Medicare Advantage plan star ratings hit their highest-ever levels in 2022 — but plans shouldn't expect these increases to continue, McKinsey analysts warn.
CMS methodology changes and the end-of-pandemic provisions mean star ratings for up to half of Medicare Advantage plans are likely to decline, according to a new report from McKinsey.
Because of the pandemic's impacts, CMS allowed plans to use the better of historic and current performance data to calculate ratings. The provisions are ending this year, meaning plans that relied on this methodology could see lower ratings.
Plans that fail to maintain their current star ratings could face financial consequences from reduced Medicare bonuses and rebates. McKinsey analysts estimated plans could experience $800 million in revenue impacts as a result of rating changes.
"The financial impact may be substantial, particularly for those that have struggled with declining quality performances during the pandemic," McKinsey analysts wrote.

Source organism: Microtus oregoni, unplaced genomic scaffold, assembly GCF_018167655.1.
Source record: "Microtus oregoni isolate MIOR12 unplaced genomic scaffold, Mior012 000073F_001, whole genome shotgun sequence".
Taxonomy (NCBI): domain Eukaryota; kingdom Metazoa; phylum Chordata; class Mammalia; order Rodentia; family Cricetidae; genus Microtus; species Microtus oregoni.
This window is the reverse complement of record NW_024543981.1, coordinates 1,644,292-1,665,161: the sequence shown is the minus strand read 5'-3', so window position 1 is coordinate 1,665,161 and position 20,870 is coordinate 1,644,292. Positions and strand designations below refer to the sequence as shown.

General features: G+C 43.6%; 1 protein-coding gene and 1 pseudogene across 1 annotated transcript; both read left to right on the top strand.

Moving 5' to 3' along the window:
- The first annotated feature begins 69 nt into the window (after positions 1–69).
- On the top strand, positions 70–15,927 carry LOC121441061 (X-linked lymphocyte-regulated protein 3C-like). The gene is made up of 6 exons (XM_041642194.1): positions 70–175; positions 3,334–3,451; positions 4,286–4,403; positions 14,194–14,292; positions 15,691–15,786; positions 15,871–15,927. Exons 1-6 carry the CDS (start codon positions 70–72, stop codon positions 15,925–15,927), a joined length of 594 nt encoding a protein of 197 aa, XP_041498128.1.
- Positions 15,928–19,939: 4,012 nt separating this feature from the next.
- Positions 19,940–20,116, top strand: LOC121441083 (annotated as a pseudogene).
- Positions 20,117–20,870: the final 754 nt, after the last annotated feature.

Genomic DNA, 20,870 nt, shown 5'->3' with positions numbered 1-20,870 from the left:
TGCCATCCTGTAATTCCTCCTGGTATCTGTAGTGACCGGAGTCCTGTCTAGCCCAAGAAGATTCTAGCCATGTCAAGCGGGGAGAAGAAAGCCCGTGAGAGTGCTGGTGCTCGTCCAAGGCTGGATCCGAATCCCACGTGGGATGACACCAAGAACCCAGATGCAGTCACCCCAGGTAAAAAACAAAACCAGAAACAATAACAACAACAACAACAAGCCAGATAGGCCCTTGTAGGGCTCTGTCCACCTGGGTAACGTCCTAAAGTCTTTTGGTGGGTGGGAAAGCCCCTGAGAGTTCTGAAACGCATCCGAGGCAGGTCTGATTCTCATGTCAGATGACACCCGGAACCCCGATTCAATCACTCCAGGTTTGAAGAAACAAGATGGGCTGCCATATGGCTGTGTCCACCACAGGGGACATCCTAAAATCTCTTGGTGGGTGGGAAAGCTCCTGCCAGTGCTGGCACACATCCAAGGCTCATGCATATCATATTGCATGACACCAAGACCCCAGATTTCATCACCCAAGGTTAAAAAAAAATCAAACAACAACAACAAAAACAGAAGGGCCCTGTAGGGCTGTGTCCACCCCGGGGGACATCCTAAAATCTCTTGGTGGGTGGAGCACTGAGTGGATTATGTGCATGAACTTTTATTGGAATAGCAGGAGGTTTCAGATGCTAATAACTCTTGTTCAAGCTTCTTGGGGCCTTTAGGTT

CMS is implementing other methodology changes designed to make ratings more predictable for plans and to remove outliers. According to analysts, these changes could also lead to decreased ratings, but eventually result in advantages for plans that perform well.
"For plans that successfully adapt to a more demanding Star ratings environment, quality may emerge as a source of competitive advantage," analysts wrote. "Maintaining a Star rating of four or higher can help plans remain financially stable, offer rich supplemental benefits for members and compete for the 56 percent of enrollees for whom Star ratings are a top buying factor."